The whole bladder is conventionally considered as the target volume due to the difficulties in tumor localization, in the accuracy of treatment delivery, and because bladder cancer is usually multifocal. Despite that, targeting treatment to the tumor might give equivalent local control (14), as showed by brachytherapy data, and retrospective data too suggest that bladder healthy tissue sparing reduced the toxicity risk (15).

The reports on reduced bladder volume receiving high-dose radiation regards mostly the use of RT in MIBC for curative intent in a multimodality setting. The data published in the randomized non-inferiority trial of the BC2001 Trial (CRUK/01/004) showed equivalent outcomes with partial- and whole-bladder irradiation and even reported trends toward improved local control and survival with partial-bladder treatment (16).

Since these earlier studies, radiation and imaging techniques have evolved. The introduction of both intensity-modulated radiation therapy (IMRT) and image-guided RT (IGRT), has improved conformity of the radiation dose to the target volume and a reduction of the gastrointestinal and genitourinary toxicity (17).

Stereotactic body radiotherapy (SBRT) is also emerging as an option in treating macroscopic disease in oligometastatic urothelial cancer with encouraging results in terms of oncological outcome and with acceptable toxicity (18,19). Indeed, these two unique Italian series using extremely conformal RT modality (SBRT) to limited volume oligorecurrent/oligometastatic MIBC (including local recurrence) showed local control rate at 1 year after SBRT of 70%. Only single acute or late low-grade toxicity events were registered.

Bladder cancer cells showed to have a lower alpha-beta ratio very close normal tissues one, according to in vitro data. The low alpha-beta ratio of bladder cancer could provide a radiobiological explanation for the efficacy of hypofractionation and the use of SBRT (20).

SBRT targeting macroscopic bladder tumor could differ from the conventional palliative treatment of the whole bladder in three critical ways: the treatment course is shortened; the target volume is reduced (partial bladder RT) and the daily dose is typically hypofractionated. The intent of this kind of intervention is to optimize symptom (and tumor!) control, minimizing bowel and urinary toxicities, and especially reduce OTT treatment augmenting patients’ compliance to RT.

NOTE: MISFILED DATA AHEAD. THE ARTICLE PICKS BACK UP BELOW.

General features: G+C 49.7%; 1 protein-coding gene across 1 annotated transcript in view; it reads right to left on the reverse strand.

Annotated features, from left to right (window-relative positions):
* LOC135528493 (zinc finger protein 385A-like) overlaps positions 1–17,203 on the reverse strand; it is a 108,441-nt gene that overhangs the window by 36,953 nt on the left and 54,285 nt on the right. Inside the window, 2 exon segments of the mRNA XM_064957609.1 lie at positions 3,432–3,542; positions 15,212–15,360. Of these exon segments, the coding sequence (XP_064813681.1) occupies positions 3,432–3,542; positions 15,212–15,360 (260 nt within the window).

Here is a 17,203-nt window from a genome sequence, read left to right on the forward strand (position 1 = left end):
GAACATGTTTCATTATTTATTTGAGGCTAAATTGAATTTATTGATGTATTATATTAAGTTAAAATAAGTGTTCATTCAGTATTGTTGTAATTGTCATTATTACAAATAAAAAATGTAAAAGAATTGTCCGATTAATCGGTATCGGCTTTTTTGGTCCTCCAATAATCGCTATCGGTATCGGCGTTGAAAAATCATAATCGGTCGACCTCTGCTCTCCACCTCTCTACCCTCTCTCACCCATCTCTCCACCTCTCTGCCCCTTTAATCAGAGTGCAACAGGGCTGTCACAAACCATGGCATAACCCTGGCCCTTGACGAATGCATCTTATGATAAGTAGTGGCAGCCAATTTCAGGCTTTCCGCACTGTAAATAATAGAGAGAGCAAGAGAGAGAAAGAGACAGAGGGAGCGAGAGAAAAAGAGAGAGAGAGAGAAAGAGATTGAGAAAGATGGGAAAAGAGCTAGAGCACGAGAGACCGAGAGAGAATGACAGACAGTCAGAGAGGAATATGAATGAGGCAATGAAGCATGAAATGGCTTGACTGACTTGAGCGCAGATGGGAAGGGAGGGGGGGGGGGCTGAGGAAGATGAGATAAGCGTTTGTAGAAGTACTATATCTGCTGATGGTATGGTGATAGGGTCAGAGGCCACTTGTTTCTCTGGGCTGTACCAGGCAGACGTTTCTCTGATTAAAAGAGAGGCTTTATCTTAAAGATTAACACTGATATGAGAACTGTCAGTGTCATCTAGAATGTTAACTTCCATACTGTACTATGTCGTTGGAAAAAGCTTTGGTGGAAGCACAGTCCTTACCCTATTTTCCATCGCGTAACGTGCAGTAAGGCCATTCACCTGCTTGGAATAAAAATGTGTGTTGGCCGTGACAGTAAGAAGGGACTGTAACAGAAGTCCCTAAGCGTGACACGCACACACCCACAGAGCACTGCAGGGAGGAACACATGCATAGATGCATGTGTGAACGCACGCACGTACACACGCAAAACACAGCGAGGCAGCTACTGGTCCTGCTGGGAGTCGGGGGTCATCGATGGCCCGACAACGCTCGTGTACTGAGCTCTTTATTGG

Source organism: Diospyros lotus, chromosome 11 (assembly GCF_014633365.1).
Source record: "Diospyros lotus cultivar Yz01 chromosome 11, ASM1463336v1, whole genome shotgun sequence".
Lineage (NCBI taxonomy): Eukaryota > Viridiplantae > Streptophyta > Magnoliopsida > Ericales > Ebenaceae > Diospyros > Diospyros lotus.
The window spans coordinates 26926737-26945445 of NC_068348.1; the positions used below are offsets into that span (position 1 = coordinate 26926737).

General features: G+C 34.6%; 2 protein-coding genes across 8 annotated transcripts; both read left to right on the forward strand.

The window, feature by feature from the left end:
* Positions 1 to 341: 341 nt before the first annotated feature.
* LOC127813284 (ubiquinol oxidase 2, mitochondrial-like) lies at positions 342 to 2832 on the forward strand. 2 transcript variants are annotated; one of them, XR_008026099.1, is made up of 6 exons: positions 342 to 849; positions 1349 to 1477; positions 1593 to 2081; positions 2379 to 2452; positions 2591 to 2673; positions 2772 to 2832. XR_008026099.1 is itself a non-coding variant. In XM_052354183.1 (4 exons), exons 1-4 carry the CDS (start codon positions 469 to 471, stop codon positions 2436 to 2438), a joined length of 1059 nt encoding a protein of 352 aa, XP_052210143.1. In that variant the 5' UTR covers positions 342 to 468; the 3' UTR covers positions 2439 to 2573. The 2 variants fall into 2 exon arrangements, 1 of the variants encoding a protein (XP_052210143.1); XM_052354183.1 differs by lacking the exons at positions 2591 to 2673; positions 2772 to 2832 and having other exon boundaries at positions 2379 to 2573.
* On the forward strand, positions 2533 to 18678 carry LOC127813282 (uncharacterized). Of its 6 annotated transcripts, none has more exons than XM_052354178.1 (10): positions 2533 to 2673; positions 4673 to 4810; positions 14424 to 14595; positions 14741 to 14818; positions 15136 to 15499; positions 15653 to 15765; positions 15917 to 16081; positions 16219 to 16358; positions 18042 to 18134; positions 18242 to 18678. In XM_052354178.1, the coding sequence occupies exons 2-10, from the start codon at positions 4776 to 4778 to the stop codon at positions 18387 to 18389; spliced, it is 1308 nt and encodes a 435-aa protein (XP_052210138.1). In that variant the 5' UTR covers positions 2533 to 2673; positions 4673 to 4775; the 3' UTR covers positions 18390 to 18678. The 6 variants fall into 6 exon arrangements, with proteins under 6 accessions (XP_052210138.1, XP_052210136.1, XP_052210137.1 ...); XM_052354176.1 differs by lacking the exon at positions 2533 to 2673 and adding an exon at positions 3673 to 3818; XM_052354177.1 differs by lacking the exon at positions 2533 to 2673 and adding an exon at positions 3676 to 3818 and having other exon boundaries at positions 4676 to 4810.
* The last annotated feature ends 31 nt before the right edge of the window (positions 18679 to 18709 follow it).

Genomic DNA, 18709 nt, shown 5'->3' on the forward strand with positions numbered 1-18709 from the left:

Clinical decisions for PRT in this particular setting of patients depends on different factors including comorbidities, stage, age and life expectancy, but a conscious patients’ selection should be followed by an accurate choice in RT modality. Encouraging data come from other palliative scenarios in oncology. For example, high-dose, single fraction SBRT has been recently showed in the prospective randomized phase II study, to offer higher rates of pain response and better local tumor control in patients treated for painful bone metastases than did conventionally fractionated RT delivered con standard techniques (21).

We do believe that the combination of clinical parameters evaluation, together with the improvements in technologies could really increase the use of PRT and improve QoL in the management of incurable bladder cancer.




Conflicts of Interest: The authors have no conflicts of interest to declare.

Ethical Statement: The authors are accountable for all aspects of the work in ensuring that questions related to the accuracy or integrity of any part of the work are appropriately investigated and resolved.


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Cite this article as: Jereczek-Fossa BA, Marvaso G. Palliative radiation therapy in bladder cancer: a matter of dose, techniques and patients’ selection. Ann Palliat Med 2019;8(5):786-789. doi: 10.21037/apm.2019.11.02